• Sedation/CNS depressant effects are enhanced by:
    • Alcohol
    • Other barbiturates
    • Magnesium sulfate
    • Metoclopramide
  • May decrease contraceptive levels
    • Levonorgestrel
    • Medroxyprogesterone

Contraindications

  • Propranolol
    • Decompensated heart failure
    • Conduction abnormalities/heart block
    • Asthma
    • 2nd or 3rd trimester of pregnancy
    • Renal or hepatic impairment
  • Primidone
    • Porphyria
    • Depression
    • Pulmonary insufficiency
    • Renal or hepatic impairment
    • Substance abuse disorders

Tics (Tourette syndrome)

Definitions

Tics are sudden, coordinated, abnormal, repetitive movements (e.g., repetitive shoulder shrugging or sniffing). 

Tourette syndrome is a movement disorder with onset during childhood and characterized by motor and phonic tics.

Therapeutic options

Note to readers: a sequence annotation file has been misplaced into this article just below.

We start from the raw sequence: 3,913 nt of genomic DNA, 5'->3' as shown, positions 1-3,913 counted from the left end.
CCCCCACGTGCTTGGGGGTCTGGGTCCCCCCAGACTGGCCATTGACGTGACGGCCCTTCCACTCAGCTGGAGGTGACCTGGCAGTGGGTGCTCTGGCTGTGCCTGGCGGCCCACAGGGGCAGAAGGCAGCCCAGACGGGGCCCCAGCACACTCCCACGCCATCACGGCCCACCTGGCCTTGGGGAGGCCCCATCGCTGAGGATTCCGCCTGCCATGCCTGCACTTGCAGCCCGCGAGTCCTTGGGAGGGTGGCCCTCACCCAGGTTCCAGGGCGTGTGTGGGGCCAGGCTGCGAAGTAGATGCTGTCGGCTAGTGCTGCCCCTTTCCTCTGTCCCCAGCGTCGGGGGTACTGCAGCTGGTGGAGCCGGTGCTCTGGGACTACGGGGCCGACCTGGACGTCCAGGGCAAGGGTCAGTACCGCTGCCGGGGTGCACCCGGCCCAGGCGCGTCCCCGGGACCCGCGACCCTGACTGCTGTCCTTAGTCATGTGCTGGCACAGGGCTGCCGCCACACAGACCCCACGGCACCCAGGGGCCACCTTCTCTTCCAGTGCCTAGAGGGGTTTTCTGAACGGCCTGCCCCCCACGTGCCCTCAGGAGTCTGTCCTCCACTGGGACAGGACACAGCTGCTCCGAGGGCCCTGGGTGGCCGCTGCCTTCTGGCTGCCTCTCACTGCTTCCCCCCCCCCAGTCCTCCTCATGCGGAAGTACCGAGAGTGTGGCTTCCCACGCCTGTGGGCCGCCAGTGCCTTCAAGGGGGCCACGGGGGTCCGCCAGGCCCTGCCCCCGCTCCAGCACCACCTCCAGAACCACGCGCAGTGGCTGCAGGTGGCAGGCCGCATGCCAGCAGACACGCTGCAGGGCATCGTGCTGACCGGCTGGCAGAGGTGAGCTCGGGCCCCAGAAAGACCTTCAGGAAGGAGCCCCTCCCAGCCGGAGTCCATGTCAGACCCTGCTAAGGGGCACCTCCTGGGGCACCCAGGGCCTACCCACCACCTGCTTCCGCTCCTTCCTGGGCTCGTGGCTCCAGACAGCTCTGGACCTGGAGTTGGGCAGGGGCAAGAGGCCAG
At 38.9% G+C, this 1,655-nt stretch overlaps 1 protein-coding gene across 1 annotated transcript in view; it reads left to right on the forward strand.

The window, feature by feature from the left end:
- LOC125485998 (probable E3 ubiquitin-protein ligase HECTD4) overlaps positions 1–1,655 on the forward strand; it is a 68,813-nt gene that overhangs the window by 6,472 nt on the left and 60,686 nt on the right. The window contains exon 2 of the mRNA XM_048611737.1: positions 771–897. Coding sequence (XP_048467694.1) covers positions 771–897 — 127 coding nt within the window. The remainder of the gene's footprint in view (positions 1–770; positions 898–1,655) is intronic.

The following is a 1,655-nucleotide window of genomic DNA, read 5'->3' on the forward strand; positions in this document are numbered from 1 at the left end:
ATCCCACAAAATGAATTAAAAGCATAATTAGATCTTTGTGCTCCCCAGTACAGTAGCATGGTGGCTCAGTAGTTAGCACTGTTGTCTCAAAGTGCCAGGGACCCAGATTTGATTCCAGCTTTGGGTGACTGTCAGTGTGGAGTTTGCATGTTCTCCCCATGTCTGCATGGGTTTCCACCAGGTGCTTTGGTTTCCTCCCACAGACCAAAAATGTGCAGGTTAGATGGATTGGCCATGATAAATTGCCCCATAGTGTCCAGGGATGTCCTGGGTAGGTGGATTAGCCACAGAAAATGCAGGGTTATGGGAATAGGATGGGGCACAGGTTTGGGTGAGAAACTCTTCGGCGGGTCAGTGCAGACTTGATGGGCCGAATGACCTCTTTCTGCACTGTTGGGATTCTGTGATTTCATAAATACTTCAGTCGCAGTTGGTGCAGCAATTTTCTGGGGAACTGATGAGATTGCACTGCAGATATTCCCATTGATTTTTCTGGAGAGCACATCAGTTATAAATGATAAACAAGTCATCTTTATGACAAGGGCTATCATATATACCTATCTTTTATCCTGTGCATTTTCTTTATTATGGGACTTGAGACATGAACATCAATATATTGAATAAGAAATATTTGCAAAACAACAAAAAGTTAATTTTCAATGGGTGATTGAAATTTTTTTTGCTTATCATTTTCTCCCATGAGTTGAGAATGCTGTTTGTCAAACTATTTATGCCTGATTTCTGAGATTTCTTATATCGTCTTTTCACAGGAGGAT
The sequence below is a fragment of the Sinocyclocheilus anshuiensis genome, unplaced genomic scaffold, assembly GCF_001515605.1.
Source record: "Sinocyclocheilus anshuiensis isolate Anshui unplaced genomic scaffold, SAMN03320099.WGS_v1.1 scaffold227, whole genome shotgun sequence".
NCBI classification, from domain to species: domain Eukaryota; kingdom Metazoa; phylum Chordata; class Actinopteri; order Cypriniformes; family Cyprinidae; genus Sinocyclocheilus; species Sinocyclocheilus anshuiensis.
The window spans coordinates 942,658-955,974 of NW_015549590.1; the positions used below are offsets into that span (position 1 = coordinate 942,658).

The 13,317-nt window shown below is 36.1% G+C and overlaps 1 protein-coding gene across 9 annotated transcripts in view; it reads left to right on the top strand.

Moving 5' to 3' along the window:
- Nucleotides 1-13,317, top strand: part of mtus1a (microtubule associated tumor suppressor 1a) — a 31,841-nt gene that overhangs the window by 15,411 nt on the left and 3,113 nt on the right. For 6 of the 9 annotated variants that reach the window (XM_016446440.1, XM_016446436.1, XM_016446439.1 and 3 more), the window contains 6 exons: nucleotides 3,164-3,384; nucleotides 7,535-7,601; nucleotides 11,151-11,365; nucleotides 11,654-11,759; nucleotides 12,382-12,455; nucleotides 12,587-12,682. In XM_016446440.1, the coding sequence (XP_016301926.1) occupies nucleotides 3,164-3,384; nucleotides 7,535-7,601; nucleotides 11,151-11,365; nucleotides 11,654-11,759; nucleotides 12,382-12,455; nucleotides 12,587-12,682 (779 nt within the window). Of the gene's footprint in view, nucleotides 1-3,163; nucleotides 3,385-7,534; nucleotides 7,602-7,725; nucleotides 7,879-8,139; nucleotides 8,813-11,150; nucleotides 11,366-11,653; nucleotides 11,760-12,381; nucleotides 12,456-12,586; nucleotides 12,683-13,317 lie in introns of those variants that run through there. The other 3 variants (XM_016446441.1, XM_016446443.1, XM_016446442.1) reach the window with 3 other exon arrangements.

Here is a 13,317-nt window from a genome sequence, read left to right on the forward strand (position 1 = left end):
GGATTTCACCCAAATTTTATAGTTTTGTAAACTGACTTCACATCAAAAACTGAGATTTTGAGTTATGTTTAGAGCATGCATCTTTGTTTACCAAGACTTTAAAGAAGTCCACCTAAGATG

Listed alphabetically, not in order of use:

  • Aripiprazole
  • Botulinum toxin A 
  • Clonidine
  • Haloperidol
  • Pimozide

Mechanism of action

  • Aripiprazole: Antagonist on postsynaptic D2 receptors and partial activator of serotonin
  • Botulinum toxin A: Presynaptic blocker of the calcium-dependent release of acetylcholine at the neuromuscular junction
  • Clonidine: Alpha-adrenergic–receptor agonist
  • Haloperidol: Nonselective D2-receptor antagonist
  • Pimozide: Selective dopaminergic (D2) receptor antagonist

Pharmacokinetics

Table: Pharmacokinetics of drugs used to treat essential tremors
AgentAdministrationElimination half-lifeOnset of actionExcretion
PimozideOral111 ± 57 hours in adultsWithin 1 weekRenal (urine)
HaloperidolOral14–37 hours1–2 weeksRenal
AripiprazoleOral75 hours1–2 weeksRenal and fecal
ClonidineOral12–16 hours1–2 weeksRenal
Botulinum toxin ALocal injectionUp to 2 hoursAround 2 weeksUnknown

Adverse effects

  • Pimozide:
    • Sedation